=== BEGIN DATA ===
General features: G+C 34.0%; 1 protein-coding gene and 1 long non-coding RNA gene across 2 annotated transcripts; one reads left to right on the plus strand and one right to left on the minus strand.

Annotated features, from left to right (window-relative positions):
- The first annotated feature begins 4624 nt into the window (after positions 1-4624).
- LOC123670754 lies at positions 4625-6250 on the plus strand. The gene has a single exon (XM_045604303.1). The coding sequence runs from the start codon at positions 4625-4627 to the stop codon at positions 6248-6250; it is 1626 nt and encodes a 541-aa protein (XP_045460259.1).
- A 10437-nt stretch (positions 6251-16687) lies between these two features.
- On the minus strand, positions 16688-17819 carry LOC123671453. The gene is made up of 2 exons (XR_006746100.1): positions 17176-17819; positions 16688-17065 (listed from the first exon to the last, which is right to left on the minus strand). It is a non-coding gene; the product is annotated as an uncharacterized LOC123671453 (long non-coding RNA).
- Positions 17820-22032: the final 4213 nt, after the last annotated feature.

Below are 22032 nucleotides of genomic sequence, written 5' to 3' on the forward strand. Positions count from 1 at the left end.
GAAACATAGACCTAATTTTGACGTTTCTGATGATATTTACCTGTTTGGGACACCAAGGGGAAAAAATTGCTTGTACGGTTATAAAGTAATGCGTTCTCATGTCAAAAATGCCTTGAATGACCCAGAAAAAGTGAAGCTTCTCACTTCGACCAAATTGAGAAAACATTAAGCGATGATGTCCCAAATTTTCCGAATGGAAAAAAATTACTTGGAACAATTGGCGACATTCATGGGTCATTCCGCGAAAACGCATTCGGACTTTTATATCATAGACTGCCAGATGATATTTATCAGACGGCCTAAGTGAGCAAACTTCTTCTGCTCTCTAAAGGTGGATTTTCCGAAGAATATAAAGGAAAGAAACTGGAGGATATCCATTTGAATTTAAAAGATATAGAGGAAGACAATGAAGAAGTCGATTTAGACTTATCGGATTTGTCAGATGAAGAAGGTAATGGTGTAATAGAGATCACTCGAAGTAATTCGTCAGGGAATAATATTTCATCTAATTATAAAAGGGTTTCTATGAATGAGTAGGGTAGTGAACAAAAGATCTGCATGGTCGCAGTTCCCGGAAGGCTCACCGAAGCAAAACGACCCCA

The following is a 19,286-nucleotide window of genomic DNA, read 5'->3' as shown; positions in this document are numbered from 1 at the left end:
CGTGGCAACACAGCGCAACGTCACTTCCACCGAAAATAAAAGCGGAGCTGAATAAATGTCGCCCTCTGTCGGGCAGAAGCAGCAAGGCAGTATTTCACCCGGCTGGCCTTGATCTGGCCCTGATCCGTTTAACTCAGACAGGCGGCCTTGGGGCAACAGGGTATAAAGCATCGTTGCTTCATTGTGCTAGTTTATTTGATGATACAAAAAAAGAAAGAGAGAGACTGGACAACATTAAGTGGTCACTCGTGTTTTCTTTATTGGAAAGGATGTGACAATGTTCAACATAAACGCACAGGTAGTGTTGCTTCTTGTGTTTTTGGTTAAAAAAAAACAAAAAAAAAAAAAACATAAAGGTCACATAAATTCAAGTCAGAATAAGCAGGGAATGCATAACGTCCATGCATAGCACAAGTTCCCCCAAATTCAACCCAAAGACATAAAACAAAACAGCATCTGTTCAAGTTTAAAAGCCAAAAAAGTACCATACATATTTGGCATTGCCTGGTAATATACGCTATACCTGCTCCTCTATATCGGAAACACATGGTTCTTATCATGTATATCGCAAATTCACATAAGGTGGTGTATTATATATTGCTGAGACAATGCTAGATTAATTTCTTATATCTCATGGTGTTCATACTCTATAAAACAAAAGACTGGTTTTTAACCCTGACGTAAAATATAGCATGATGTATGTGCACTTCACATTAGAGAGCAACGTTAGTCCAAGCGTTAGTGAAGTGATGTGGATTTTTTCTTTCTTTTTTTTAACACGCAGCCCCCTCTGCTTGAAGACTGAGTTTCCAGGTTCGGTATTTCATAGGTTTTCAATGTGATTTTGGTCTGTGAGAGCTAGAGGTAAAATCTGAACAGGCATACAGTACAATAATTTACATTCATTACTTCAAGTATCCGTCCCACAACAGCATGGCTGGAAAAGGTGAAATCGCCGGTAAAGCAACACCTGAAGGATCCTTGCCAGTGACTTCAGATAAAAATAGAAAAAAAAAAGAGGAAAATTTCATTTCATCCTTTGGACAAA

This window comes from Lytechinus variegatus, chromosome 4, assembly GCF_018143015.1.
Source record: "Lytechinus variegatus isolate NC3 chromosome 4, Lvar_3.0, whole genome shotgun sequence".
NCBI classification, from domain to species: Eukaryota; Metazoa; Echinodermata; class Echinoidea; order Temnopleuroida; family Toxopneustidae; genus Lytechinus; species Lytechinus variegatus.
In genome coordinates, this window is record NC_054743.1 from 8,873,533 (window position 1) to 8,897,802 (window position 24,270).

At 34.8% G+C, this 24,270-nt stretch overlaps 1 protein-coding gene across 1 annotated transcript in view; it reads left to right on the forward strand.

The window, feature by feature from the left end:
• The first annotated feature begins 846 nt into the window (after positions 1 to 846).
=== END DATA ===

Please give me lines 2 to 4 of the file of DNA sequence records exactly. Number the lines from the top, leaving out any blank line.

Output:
Annotated features, from left to right (window-relative positions):
- The first annotated feature begins 4624 nt into the window (after positions 1-4624).
- LOC123670754 lies at positions 4625-6250 on the plus strand. The gene has a single exon (XM_045604303.1). The coding sequence runs from the start codon at positions 4625-4627 to the stop codon at positions 6248-6250; it is 1626 nt and encodes a 541-aa protein (XP_045460259.1).